Discussion

Based upon the available literature, patients with iliofemoral DVT routinely should be considered for a management strategy designed to remove thrombus from the iliofemoral system in order to reduce postthrombotic sequelae. Many patients are now treated as outpatients for acute DVT. However, when common femoral vein thrombosis with occlusion is identified by venous duplex, we would recommend that the patient be hospitalized and the strategy that is summarized in Figure 45.10 adopted. If the patient is not a candidate for catheter-directed thrombolysis, the recommendation for venous thrombectomy (Grade 1B) should be followed.

Successful thrombus removal results in improved quality of life and fewer postthrombotic sequelae.16-18,23 A randomized trial of catheter-directed thrombolysis versus anticoagulation has shown better patency and preserved valve function in those treated with thrombolytic therapy.24 Patients who have iliofemoral DVT and contraindications to lytic

TABLE 45.4 Venous Thrombectomy: Comparison of Old and Contemporary Techniques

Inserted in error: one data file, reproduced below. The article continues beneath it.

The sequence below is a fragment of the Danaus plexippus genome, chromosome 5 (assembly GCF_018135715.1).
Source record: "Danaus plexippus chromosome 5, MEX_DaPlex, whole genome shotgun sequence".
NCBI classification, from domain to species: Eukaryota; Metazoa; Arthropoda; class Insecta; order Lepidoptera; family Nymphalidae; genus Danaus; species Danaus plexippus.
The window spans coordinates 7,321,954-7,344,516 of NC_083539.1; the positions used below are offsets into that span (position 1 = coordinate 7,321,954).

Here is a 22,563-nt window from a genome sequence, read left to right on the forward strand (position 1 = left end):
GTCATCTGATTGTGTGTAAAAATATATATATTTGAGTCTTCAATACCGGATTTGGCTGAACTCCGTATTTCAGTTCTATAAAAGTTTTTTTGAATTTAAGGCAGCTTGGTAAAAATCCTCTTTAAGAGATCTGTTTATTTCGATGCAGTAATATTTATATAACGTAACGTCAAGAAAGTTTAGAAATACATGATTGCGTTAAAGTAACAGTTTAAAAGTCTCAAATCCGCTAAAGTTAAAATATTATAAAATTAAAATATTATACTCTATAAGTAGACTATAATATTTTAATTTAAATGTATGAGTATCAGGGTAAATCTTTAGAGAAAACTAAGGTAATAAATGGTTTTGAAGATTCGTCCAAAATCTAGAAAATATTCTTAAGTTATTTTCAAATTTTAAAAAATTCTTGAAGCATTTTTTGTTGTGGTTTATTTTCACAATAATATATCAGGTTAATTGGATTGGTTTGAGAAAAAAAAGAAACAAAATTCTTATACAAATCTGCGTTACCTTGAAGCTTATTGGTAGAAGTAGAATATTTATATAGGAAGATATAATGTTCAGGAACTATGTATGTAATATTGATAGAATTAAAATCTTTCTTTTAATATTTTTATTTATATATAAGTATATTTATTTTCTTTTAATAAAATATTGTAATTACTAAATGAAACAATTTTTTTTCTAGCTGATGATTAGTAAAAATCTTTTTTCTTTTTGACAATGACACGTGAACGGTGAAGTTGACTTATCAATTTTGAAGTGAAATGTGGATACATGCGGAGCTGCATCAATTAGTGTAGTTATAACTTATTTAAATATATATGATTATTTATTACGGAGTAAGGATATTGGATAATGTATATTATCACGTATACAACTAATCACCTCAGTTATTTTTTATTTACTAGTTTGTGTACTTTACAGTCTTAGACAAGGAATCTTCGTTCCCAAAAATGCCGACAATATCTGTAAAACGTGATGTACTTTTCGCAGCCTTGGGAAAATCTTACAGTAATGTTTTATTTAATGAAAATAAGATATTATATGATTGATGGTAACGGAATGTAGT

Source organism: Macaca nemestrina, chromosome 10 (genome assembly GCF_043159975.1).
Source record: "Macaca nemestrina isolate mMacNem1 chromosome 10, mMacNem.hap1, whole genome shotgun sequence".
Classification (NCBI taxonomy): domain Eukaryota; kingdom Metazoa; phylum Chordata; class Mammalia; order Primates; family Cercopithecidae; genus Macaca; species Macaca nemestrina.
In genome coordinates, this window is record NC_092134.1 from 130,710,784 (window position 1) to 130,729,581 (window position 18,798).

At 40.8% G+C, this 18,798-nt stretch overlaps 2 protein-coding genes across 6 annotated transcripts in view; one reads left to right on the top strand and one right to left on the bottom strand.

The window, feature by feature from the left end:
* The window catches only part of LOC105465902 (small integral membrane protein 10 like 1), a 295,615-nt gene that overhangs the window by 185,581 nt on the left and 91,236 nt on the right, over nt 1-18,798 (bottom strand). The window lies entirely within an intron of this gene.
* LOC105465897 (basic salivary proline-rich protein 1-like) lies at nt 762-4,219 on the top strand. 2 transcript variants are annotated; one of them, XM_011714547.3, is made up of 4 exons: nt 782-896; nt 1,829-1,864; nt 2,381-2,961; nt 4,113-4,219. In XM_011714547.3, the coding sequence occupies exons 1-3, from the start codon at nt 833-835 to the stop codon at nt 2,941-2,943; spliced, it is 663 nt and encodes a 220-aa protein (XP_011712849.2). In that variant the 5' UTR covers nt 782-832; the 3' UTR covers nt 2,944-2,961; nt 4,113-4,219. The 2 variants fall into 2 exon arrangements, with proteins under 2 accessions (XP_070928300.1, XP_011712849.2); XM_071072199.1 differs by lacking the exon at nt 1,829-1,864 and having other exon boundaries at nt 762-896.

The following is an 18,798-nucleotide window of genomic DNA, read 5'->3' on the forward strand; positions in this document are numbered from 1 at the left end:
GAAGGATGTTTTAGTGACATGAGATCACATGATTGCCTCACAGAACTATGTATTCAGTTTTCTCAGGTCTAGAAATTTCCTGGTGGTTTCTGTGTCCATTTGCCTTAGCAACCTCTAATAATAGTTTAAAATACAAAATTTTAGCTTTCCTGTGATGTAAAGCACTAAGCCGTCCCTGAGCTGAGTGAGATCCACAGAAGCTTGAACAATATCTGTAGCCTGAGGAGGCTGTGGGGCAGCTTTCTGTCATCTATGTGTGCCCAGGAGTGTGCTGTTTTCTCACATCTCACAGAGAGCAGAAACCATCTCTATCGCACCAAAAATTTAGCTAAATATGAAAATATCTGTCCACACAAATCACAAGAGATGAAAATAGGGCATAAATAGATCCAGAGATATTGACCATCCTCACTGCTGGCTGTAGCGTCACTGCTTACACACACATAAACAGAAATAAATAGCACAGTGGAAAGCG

Technique

Old

Contemporary

Pretreatment phlebography/CT scan

Occasionally

Always

Venous thrombectomy catheter

No

Yes

Operative fluoroscopy/phlebography

No

Yes

Correct iliac vein stenosis

No

Yes

Arteriovenous fistula

No

Yes

Infrainguinal thrombectomy

No

Yes

Full post op anticoagulation

Occasionally

Yes

Catheter-directed anticoagulation

No

Yes

IPC post op

No

Yes

IPC, intermittent pneumatic compression. Adapted from Reference 29. Used with permission.

IPC, intermittent pneumatic compression. Adapted from Reference 29. Used with permission.

therapy should be considered for venous thrombectomy if they present within 10 days of the onset of their DVT.

Aggressive anticoagulation combined with leg compres-sion21,22 is the preferred treatment for patients who have a contraindication to thrombolysis, are poor operative candidates, have a prolonged duration of venous thrombosis, or are critically ill or bedridden.

Contemporary venous thrombectomy has substantially improved the early and long-term results of patients with extensive DVT compared to the initial reports. The major technical differences between the initial and contemporary procedures are listed in Table 45.4. Recent reports of those performing venous thrombectomy and the long-term results of a large Scandinavian randomized trial confirm significant benefit compared to anticoagulation alone. Therefore, vascular surgeons should include contemporary venous throm-bectomy as part of their routine operative armamentarium.

References

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